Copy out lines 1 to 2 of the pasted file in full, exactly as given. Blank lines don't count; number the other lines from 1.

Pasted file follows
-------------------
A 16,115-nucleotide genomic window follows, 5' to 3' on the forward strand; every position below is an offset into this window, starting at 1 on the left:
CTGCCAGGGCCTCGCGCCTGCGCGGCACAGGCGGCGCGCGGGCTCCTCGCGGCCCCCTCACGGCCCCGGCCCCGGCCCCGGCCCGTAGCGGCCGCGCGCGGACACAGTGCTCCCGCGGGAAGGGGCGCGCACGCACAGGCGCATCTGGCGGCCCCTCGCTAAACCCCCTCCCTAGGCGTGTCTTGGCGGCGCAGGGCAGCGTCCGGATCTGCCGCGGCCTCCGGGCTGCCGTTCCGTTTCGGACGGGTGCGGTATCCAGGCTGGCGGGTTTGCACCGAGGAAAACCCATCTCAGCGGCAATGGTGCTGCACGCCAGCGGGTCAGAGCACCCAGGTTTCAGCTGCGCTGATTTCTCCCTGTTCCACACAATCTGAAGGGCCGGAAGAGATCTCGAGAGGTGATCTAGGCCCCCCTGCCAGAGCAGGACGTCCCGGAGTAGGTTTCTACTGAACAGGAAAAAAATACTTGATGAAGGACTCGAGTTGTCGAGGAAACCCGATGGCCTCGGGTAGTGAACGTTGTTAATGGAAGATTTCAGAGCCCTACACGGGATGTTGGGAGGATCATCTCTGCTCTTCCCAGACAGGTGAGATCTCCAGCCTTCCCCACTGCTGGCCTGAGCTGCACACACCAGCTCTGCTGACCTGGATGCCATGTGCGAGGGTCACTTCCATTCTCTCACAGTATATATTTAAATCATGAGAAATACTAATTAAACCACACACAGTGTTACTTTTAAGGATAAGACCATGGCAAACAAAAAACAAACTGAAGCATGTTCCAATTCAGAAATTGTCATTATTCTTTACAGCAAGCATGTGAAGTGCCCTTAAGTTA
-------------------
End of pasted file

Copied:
A 16,115-nucleotide genomic window follows, 5' to 3' on the forward strand; every position below is an offset into this window, starting at 1 on the left:
CTGCCAGGGCCTCGCGCCTGCGCGGCACAGGCGGCGCGCGGGCTCCTCGCGGCCCCCTCACGGCCCCGGCCCCGGCCCCGGCCCGTAGCGGCCGCGCGCGGACACAGTGCTCCCGCGGGAAGGGGCGCGCACGCACAGGCGCATCTGGCGGCCCCTCGCTAAACCCCCTCCCTAGGCGTGTCTTGGCGGCGCAGGGCAGCGTCCGGATCTGCCGCGGCCTCCGGGCTGCCGTTCCGTTTCGGACGGGTGCGGTATCCAGGCTGGCGGGTTTGCACCGAGGAAAACCCATCTCAGCGGCAATGGTGCTGCACGCCAGCGGGTCAGAGCACCCAGGTTTCAGCTGCGCTGATTTCTCCCTGTTCCACACAATCTGAAGGGCCGGAAGAGATCTCGAGAGGTGATCTAGGCCCCCCTGCCAGAGCAGGACGTCCCGGAGTAGGTTTCTACTGAACAGGAAAAAAATACTTGATGAAGGACTCGAGTTGTCGAGGAAACCCGATGGCCTCGGGTAGTGAACGTTGTTAATGGAAGATTTCAGAGCCCTACACGGGATGTTGGGAGGATCATCTCTGCTCTTCCCAGACAGGTGAGATCTCCAGCCTTCCCCACTGCTGGCCTGAGCTGCACACACCAGCTCTGCTGACCTGGATGCCATGTGCGAGGGTCACTTCCATTCTCTCACAGTATATATTTAAATCATGAGAAATACTAATTAAACCACACACAGTGTTACTTTTAAGGATAAGACCATGGCAAACAAAAAACAAACTGAAGCATGTTCCAATTCAGAAATTGTCATTATTCTTTACAGCAAGCATGTGAAGTGCCCTTAAGTTA